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Filipino cuisine ( fil, lutuing Pilipino/pagkaing Pilipino) is composed of the cuisines of more than a hundred distinct ethno-linguistic groups found throughout the Philippine archipelago. However, a majority of mainstream Filipino dishes that compose Filipino cuisine are from the cuisines of the various ethnolinguistic groups and tribes of the archipelago, including the Ilocano, Pangasinan, Kapampangan cuisine, Kapampangan, Tagalog, Bicolano, Visayan (Cebuano, Hiligaynon and Waray), Chavacano and Maranao ethno-linguistic groups. The style of food making and the food associated with it have evolved over many centuries from their Austronesian peoples, Austronesian origins (shared with Malaysian cuisine, Malaysian and Indonesian cuisine, Indonesian cuisines) to a mixed cuisine of Indian cuisine, Indian, Chinese cuisine, Chinese, Spanish cuisine, Spanish and American cuisine, American influences, in line with the major waves of influence that had enriched the cultures of the archipelago, as well as others adapted to indigenous ingredients and the local palate.


"Philippine Cuisine."Balitapinoy.net
. Accessed July 2011.
Dishes range from the very simple, like a meal of fried salted fish and rice, to fish curry, chicken curry, complex paellas and ''cozidos'' of Iberian origin created for ''fiestas''. Popular dishes include: ''lechon, lechón'' (whole roasted pig), ''Longganisa#Philippines, longganisa'' (Philippine sausage), ''Tapa (Filipino cuisine), tapa'' (cured beef), ''torta'' (omelette), ''Philippine adobo, adobo'' (chicken or pork braised in garlic, vinegar, oil and soy sauce, or cooked until dry), ''dinuguan'' (pork blood stew), ''kaldereta'' (meat stewed in tomato sauce and liver paste), ''mechado'' (larded beef in soy and tomato sauce), ''pochero'' (beef and bananas in tomato sauce), ''afritada'' (chicken or pork and vegetables simmered in tomato sauce), ''kare-kare'' (oxtail and vegetables cooked in peanut sauce), ''pinakbet'' (kabocha squash, eggplant, beans, okra, and tomato stew flavored with shrimp paste), ''crispy pata'' (deep-fried pig's leg), ''hamonado'' (pork sweetened in pineapple sauce), ''sinigang'' (meat or seafood in sour broth), ''pancit'' (noodles), and ''lumpia'' (fresh or fried spring rolls). Various food scholars have noted that Filipino cuisine is multi-faceted and is the most representative in the culinary world for food where "east meets west".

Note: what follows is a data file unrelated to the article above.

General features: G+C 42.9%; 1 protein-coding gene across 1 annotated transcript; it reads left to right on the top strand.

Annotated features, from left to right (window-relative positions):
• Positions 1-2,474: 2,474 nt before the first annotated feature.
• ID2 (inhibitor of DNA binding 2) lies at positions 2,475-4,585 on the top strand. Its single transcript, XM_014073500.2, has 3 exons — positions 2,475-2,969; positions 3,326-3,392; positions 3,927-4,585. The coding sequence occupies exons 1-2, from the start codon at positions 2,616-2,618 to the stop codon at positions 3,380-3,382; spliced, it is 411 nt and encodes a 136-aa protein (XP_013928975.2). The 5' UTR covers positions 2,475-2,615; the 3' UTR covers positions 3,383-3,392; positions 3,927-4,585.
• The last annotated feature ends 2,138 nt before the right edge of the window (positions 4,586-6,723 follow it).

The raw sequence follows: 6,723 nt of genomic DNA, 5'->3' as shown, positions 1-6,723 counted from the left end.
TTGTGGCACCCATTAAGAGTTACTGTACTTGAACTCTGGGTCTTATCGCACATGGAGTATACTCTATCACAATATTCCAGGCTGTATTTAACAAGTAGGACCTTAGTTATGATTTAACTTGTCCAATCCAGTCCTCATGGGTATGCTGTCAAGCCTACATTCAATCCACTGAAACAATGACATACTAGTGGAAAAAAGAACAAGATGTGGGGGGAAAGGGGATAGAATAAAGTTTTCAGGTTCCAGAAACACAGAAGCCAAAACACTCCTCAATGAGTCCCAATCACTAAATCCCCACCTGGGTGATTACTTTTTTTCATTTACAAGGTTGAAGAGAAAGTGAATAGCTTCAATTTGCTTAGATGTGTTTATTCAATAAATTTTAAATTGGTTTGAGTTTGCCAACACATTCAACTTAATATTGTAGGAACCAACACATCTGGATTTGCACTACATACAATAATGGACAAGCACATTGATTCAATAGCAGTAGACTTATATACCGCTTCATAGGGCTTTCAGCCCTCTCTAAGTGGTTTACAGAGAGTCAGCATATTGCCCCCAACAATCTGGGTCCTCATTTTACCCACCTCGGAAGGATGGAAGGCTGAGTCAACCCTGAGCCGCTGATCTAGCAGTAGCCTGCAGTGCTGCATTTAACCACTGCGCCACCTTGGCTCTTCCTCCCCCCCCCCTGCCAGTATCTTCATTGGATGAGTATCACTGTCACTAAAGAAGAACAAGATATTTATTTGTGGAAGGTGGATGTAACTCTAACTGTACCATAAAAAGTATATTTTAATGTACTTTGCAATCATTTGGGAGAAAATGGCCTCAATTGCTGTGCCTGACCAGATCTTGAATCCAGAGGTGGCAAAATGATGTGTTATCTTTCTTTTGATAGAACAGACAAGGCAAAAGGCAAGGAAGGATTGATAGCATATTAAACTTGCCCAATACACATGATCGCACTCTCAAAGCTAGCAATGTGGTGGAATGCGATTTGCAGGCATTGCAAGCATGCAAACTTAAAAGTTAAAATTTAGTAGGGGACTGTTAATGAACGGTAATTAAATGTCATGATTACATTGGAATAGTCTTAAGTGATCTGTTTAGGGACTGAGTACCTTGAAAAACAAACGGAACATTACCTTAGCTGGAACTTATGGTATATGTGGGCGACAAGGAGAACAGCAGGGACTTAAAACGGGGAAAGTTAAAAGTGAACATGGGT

History and influences


Culinary history

During the pre-Hispanic era in the Philippines, the preferred Austronesian methods for food preparation were boiling, steaming and roasting. The ingredients for common dishes were obtained from locally raised livestock. These ranged from water buffalos/carabaos, chicken, and pigs to various kinds of fish and other seafood. In 3200 BCE, Austronesians from southern China (Yunnan-Guizhou Plateau) and Taiwan settled in the region that is now called the Philippines. They brought with them knowledge of rice cultivation and other farming practices which increased the number and variety of edible dish ingredients available for cooking.


Foreign influences on Filipino cuisine

Filipino cuisine may be confusing to some people due to it being hard to determine what is actually Filipino. Confusion occurs due to the consistent growing phases of Filipino culture. Filipino culture has been constantly changing throughout history, gaining influence from various cultures and inevitably has evolved. Filipino food today has been shaped by history and society of many unique and affluent cultures. Influences from China, India, and Arabian Peninsula, Arabia are seen throughout Filipino food and culture due to the agricultural trading of the times. Influences from Spain and the United States are seen through past colonization of the country. Filipino food can be studied and given a definition through the process of indigenizing its people throughout centuries.


Direct influence of India

Indian influences can also be noted in rice-based delicacies such as ''bibingka'' (analogous to the Indonesian ''Bibingka#Bibingka in Indonesia, bingka''), ''puto'', and ''puto bumbong'', where the latter two are plausibly derived from the South Indian cuisine, south Indian ''puttu'', which also has variants throughout Maritime Southeast Asia (e.g. ''kue putu'', ''putu mangkok''). The ''kare-kare'', more popular in Luzon, on the other hand could trace its origins from the Seven Years' War when the British occupation of Manila, British occupied Manila for 2 years mostly with sepoys (Indian conscripts), who had to improvise Indian dishes given the lack of spices in the Philippines to make curry. This is said to explain the name and its supposed thick, yellow-to-orange annatto and peanut-based sauce, which alludes to a type of curry. Atchara originated from the Indian cuisine, Indian ''South Asian pickle, achar'', which was transmitted via the acar of the Indonesia, Malaysia, and Brunei. Not to mention that nasing biringyi is similar to Biryani.